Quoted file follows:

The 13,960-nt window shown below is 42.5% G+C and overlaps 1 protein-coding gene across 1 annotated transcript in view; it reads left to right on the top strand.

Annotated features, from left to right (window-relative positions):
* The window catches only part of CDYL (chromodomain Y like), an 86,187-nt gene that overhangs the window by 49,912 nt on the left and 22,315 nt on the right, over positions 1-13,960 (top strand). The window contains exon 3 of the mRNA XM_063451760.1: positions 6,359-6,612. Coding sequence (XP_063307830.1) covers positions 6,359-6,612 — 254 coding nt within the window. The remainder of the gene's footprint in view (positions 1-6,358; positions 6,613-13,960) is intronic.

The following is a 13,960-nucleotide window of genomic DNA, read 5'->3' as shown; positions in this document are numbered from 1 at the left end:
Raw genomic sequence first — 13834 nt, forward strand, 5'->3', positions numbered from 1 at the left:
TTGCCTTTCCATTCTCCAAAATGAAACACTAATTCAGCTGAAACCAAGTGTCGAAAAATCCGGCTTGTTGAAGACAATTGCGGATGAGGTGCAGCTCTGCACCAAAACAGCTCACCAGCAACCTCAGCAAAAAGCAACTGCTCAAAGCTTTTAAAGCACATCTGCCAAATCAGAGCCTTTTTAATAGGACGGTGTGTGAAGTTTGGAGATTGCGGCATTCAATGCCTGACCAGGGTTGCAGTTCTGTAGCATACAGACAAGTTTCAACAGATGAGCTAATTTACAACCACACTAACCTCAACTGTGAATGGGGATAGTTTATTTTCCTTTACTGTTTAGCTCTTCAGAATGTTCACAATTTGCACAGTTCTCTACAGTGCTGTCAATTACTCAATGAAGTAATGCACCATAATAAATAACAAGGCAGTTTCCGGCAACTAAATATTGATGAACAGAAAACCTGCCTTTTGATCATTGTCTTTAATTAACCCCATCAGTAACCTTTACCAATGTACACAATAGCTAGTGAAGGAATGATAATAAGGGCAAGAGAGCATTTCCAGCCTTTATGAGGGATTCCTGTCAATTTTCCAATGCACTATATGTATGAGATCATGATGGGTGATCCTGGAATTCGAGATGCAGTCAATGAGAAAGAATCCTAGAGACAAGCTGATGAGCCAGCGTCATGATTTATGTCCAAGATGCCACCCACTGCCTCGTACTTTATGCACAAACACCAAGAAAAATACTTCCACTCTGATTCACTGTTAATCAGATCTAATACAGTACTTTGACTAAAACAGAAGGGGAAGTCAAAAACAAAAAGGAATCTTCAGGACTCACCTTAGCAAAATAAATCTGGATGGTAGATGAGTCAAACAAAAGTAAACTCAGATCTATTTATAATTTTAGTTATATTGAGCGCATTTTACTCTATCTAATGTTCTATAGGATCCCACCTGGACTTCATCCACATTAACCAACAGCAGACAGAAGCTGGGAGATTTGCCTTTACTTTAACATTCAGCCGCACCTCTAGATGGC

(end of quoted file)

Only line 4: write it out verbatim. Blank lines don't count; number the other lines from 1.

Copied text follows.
The following is a 13,960-nucleotide window of genomic DNA, read 5'->3' as shown; positions in this document are numbered from 1 at the left end: